Ethanol abuse Ito et al. NA 7 days 4. Over 10 years mg triamcinolone mg pred ; mg methylprednisolone mg pred None Kubo et al. The highest daily dose was 32 mg in four divided doses for a one day period. This was tapered over the remaining two weeks. Did not consent for HIV testing. Steroid treatment for ITP. Jones et al. Months—1 year Unknown None Williams et al. After first 32 days, started on 7—9 mg prednisone per day; dexamethasone for brain edema; dexamethasone for spinal cord injury High dose for 32 days and then 7—9 mg for 7 months; 18 days; 37 days Dexamethasone mg equivalent for first 32 days and additionally mg prednisone over 7 months; dexamethasone mg; dexamethasone mg mg; mg; mg of pred None Anderton et al.
Risk of steroid induced osteonecrosis in patients with systemic lupus erythematosus Systemic lupus erythematosus is a multi-organ, multisystem autoimmune disease for which steroids are an essential aspect of therapy. Table 4 Prospective, retrospective, case control studies of steroid induced osteonecrosis in SLE.
Study design No. The mean highest daily corticosteroid dosage according to body weight was 1. NA Multi-joint Early development of ON in SLE was related to an event just after high dose CS treatment, and was not related to the total treatment period, the highest daily dose, a continuous high dose, or the cumulative dose of corticosteroid. NA The risk significantly increased with exposure to a high dose of prednisone. Rascu et al. Drawbacks: only analyzed symptomatic ON Migliaresi et al.
However, it is unclear whether short term high dose MPSL pulse therapy is a risk factor. Bolus dose was not associated with AVN. This quantitative review strongly suggests that steroid dose is the major predictor of the risk of AVN.
Zizic et al. The duration of steroid therapy, total cumulative steroid dose, and the mean daily prednisone dose for the first 1—12 months of therapy were not significantly different between the two groups.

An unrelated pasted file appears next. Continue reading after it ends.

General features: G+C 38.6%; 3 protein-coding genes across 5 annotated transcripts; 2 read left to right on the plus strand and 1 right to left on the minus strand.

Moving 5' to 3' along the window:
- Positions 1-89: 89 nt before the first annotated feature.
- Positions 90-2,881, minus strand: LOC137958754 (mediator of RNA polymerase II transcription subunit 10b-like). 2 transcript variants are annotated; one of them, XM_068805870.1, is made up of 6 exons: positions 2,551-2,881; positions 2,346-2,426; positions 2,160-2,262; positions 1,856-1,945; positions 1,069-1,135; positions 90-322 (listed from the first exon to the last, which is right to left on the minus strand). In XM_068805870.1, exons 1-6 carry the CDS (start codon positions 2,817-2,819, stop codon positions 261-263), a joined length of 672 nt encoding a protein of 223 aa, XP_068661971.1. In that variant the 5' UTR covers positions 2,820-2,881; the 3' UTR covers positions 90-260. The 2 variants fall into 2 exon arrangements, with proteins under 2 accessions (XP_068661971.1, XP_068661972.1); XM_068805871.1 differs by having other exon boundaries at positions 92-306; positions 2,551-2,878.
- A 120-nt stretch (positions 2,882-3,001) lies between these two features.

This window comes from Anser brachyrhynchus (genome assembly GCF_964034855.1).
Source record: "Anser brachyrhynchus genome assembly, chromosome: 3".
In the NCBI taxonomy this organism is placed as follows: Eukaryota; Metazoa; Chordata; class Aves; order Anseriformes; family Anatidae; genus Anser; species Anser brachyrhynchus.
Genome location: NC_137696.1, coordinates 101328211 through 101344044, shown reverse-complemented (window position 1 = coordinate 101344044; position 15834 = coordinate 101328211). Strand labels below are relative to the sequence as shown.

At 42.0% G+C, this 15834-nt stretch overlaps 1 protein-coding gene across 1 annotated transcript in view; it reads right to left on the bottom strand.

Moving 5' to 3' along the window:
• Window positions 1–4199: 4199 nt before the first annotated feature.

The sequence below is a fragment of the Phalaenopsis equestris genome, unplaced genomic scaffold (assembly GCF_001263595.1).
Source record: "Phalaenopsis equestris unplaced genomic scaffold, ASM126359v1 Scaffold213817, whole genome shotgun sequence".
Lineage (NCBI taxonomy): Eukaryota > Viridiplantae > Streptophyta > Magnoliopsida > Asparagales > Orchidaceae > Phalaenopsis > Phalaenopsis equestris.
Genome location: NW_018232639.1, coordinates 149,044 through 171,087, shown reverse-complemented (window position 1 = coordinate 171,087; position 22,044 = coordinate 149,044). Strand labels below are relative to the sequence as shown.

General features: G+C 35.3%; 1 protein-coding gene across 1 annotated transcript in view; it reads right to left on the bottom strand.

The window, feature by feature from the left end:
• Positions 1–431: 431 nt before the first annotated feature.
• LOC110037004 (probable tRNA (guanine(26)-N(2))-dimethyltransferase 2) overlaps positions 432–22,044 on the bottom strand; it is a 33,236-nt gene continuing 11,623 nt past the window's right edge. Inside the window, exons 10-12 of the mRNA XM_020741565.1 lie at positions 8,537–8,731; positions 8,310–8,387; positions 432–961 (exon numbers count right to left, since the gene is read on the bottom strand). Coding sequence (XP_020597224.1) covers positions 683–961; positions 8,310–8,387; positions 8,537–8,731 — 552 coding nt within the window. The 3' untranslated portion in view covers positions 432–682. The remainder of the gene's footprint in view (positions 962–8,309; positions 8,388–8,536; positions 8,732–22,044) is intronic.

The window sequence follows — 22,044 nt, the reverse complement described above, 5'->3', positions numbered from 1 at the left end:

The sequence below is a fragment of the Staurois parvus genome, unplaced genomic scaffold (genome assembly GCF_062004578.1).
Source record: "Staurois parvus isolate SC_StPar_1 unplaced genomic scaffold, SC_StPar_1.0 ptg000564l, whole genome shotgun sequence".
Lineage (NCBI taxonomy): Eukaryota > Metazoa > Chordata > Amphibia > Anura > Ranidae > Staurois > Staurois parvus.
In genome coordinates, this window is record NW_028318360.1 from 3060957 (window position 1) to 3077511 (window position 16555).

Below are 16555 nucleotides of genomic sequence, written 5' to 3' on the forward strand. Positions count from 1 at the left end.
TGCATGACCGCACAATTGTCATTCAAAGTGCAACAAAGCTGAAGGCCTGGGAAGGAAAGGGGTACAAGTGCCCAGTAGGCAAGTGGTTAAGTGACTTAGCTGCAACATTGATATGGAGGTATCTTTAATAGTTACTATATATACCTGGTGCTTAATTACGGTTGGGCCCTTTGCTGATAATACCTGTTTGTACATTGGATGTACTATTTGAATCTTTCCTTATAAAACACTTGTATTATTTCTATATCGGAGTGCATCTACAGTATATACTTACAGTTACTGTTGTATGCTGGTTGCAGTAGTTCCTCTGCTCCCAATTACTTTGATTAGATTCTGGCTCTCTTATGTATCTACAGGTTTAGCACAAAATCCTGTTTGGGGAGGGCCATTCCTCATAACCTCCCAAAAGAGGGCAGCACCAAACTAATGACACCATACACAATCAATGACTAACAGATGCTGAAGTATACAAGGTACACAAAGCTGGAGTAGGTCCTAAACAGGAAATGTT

Mean daily prednisone dose for the highest single month as well as the highest consecutive three, six, and 12 months of therapy was significantly higher in patients with ischemic necrosis of bone. A lower mean dose of prednisone was required to produce ischemic necrosis of bone in patients with Reynaud's phenomenon.
High initial corticosteroid dosages in patients with SLE seem to be associated with the development of AN. Dimant et al. Smith et al. Bergstein et al. Cushingoid habitus and steroid dose A cushingoid appearance tends to occur with higher or longer-term dosing of steroid therapy. Cumulative dose The correlation of higher cumulative dose and development of osteonecrosis has also been studied. Risk of steroid induced osteonecrosis in renal transplant patients It is in renal transplant patients that the association of corticosteroid induced osteonecrosis was first described .
Table 5 Prospective, retrospective, case control studies of steroid induced osteonecrosis in renal transplant patients. After that, PO dose gradually reduced to 40, 30, 25, 20, and In the 2-week period after transplantation, odds ratios for AVN in the middle and upper-dose steroid groups rose, though not statistically significantly. In the 4 and 6-week periods after transplantation, ORs for the middle-dose group rose significantly and those for the upper-dose group also rose, but not significantly.
In the 8-week period after transplantation, ORs for the middle- and upper-dose groups rose significantly, and a significant dose—response relationship was observed. AVN diagnosed at a mean of 3. Start of steroid treatment to the diagnosis by MRI mean 5. During 1st month: mean dose mg Until the diagnosis on magnetic resonance imaging, the total dose of steroid mean mg Femoral head, other The high dose of steroid during the first several weeks seems to be more important than the total cumulative dose.